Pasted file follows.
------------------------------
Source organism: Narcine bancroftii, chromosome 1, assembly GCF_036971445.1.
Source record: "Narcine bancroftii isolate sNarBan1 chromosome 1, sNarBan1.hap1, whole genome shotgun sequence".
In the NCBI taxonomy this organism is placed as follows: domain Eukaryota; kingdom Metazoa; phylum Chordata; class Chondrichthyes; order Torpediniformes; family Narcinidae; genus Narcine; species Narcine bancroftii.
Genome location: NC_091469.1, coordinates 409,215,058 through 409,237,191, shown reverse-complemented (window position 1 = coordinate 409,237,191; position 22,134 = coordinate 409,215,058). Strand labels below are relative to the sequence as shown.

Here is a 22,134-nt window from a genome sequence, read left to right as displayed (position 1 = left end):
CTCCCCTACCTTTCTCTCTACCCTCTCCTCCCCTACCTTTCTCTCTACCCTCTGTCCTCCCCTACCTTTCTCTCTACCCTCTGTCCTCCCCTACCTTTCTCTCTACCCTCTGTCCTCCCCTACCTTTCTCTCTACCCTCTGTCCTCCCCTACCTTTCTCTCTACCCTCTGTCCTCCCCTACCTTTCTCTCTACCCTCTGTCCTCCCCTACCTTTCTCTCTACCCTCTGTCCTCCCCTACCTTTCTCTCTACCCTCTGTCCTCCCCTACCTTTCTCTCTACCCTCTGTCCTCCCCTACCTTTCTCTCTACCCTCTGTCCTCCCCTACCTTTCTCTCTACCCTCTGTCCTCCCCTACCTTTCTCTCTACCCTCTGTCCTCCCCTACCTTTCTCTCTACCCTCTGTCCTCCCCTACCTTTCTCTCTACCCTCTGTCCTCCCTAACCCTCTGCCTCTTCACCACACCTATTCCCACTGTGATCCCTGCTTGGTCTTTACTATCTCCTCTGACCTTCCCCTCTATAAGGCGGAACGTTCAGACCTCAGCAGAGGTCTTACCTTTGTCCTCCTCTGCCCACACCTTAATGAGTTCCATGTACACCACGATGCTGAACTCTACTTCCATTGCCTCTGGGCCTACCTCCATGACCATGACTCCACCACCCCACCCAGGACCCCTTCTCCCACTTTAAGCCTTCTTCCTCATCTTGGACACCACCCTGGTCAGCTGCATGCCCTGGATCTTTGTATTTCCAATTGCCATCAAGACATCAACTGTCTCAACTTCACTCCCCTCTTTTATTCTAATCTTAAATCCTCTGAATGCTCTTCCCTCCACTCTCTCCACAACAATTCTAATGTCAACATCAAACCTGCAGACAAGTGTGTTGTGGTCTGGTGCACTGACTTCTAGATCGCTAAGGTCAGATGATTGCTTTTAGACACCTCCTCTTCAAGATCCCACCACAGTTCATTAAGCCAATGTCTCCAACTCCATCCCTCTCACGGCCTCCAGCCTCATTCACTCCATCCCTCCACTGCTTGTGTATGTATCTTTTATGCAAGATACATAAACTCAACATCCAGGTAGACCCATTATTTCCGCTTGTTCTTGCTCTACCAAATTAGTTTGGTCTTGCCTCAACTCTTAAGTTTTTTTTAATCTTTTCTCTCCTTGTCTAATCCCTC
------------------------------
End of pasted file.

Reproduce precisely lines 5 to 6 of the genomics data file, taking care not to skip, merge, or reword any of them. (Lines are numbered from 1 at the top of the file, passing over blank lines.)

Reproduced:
Here is a 22,134-nt window from a genome sequence, read left to right as displayed (position 1 = left end):
CTCCCCTACCTTTCTCTCTACCCTCTCCTCCCCTACCTTTCTCTCTACCCTCTGTCCTCCCCTACCTTTCTCTCTACCCTCTGTCCTCCCCTACCTTTCTCTCTACCCTCTGTCCTCCCCTACCTTTCTCTCTACCCTCTGTCCTCCCCTACCTTTCTCTCTACCCTCTGTCCTCCCCTACCTTTCTCTCTACCCTCTGTCCTCCCCTACCTTTCTCTCTACCCTCTGTCCTCCCCTACCTTTCTCTCTACCCTCTGTCCTCCCCTACCTTTCTCTCTACCCTCTGTCCTCCCCTACCTTTCTCTCTACCCTCTGTCCTCCCCTACCTTTCTCTCTACCCTCTGTCCTCCCCTACCTTTCTCTCTACCCTCTGTCCTCCCCTACCTTTCTCTCTACCCTCTGTCCTCCCCTACCTTTCTCTCTACCCTCTGTCCTCCCTAACCCTCTGCCTCTTCACCACACCTATTCCCACTGTGATCCCTGCTTGGTCTTTACTATCTCCTCTGACCTTCCCCTCTATAAGGCGGAACGTTCAGACCTCAGCAGAGGTCTTACCTTTGTCCTCCTCTGCCCACACCTTAATGAGTTCCATGTACACCACGATGCTGAACTCTACTTCCATTGCCTCTGGGCCTACCTCCATGACCATGACTCCACCACCCCACCCAGGACCCCTTCTCCCACTTTAAGCCTTCTTCCTCATCTTGGACACCACCCTGGTCAGCTGCATGCCCTGGATCTTTGTATTTCCAATTGCCATCAAGACATCAACTGTCTCAACTTCACTCCCCTCTTTTATTCTAATCTTAAATCCTCTGAATGCTCTTCCCTCCACTCTCTCCACAACAATTCTAATGTCAACATCAAACCTGCAGACAAGTGTGTTGTGGTCTGGTGCACTGACTTCTAGATCGCTAAGGTCAGATGATTGCTTTTAGACACCTCCTCTTCAAGATCCCACCACAGTTCATTAAGCCAATGTCTCCAACTCCATCCCTCTCACGGCCTCCAGCCTCATTCACTCCATCCCTCCACTGCTTGTGTATGTATCTTTTATGCAAGATACATAAACTCAACATCCAGGTAGACCCATTATTTCCGCTTGTTCTTGCTCTACCAAATTAGTTTGGTCTTGCCTCAACTCTTAAGTTTTTTTTAATCTTTTCTCTCCTTGTCTAATCCCTC